Scots diver delivers scallops to Edinburgh homes to defy Covid-19 crisis

When the Covid-19 lockdown hit, the shutters that fell on the Michelin-starred restaurants of London and Edinburgh dropped right on to the flippered feet of scallop diver Guy Grieve.

Guy Grieve on Mull where he has set up The Ethical Shellfish Co with his wife, Juliet.
Pic Neil Hanna
Guy Grieve on Mull where he has set up The Ethical Shellfish Co with his wife, Juliet. Pic Neil Hanna

When the Covid-19 lockdown hit, the shutters that fell on the Michelin-starred restaurants of London and Edinburgh dropped right on to the flippered feet of scallop diver Guy Grieve.

The hard toil of a decade creating a thriving ethical business diving for scallops in the Sound of Mull before driving them direct to some of the most famous tables in the country was undone in a moment.

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And like many of his fellow west coast fishing contemporaries, Grieve, 46, found himself facing immediate ruin.

Scallop fishermen working on a Lerwick based scallop boat.

Before the Covid-19 torpedo, the UK fishing industry was worth £989 million annually, with Scottish vessels responsible for more than half, at £574m in 2018. Of that catch, around 70 per cent went straight to European market.

While a much smaller UK retail market still exists for some fish, many supermarkets have shut their fish counters, reducing demand further.

For high-value shellfish – the part of the market where Guy’s flag has been firmly planted with The Ethical Shellfish Company – the market is now virtually non-existent with the closing of restaurants.

From landing 10,000 shellfish a week himself, Grieve was cut to zero,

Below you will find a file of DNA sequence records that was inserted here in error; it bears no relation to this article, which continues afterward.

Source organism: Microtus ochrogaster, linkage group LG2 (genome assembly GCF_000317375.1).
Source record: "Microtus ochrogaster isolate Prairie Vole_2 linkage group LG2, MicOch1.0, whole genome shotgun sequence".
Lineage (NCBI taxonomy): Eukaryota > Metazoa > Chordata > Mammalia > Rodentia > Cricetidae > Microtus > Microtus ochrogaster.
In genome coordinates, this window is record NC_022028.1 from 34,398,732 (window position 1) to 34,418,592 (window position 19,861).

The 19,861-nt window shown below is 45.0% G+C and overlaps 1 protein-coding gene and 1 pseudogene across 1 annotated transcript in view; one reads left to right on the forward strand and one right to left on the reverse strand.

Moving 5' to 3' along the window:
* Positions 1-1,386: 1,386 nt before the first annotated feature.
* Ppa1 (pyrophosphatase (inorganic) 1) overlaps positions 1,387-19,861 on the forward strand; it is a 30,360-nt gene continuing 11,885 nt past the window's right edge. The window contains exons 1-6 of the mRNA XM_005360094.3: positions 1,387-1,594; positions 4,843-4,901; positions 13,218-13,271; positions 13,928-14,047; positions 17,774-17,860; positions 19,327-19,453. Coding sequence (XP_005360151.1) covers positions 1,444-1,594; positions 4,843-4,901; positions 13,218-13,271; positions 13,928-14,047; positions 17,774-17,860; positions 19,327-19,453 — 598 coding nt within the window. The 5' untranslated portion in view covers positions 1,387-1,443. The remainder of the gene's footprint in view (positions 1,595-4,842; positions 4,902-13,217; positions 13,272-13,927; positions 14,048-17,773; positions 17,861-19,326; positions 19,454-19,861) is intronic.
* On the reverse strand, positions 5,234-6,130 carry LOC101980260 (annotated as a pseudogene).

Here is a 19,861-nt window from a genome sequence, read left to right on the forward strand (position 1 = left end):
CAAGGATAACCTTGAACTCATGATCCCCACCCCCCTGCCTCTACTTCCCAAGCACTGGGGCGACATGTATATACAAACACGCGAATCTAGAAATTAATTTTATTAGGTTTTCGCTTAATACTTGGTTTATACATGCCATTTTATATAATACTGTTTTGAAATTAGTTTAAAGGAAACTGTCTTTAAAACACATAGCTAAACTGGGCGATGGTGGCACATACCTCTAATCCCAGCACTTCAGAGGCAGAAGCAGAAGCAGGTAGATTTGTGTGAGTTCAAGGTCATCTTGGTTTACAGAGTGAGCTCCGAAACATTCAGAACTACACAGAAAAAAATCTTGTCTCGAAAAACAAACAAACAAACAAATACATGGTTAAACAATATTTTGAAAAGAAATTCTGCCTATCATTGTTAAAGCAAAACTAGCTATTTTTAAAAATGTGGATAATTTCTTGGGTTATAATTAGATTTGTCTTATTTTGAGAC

With no business, reports of fishermen turning to food banks, and with bills to pay, Grieve tied up his restored boat, the Herlanda, moved back from Mull to Edinburgh and started again, as a delivery driver – ironically, for a fish delivery firm.

But just days into the new job, Grieve – who has something of a track-record as a self-starter, once giving up a job as a newspaper marketing executive to build his own log cabin in Alaska – decided to test the waters by seeing if there was another way his failing business could be revived, by selling direct to the doorsteps of discerning seafood lovers in Edinburgh and Glasgow.

Using the social media accounts of The Ethical Shellfish Company, he asked the public directly whether anybody would buy his wares.

With scores of responses from across the country, Guy has now decided to get back in the water and start delivering again – this time not to the likes of Raymond Blanc’s celebrated Le Manoir aux Quat’ Saisons or the late Andrew Fairlie’s Gleneagles restaurant, which he numbered among his many previous drop-off points – but direct to his customers’ front doors.

Grieve is coy on pricing, but it is fair to assume the hand-dived provenance and his ethical promise will come at a premium. But his new customers don’t seem to have a problem with that.

He says: “The response we got from one post was enormous – more than 11,000 impressions from one tweet and just a huge amount of interest from people.

“Right from the very beginning when we set up the business in 2010 we have always had one firm ally, and that has been the general public. They have always loved and respected what we do, which is to fish for shellfish ethically and responsibly.

“Up until now we have always served the restaurants which, in turn, served them, but Covid-19 has turned that on its head.”

The plan now is for Guy to return to Mull and get back out to sea, and training his two sons, Oscar, 19, and Luke, 17, to man the delivery arm of the business on the mainland selling scallops, mussels, oysters and lobster.

But are there enough foodies in central Scotland to sustain the business?

He muses: “Is the positive response to our testing the water just charity or has there been a long-lasting change in the way we eat and live brought on by Covid-19? In all honesty I have no choice but to find out the hard way.”

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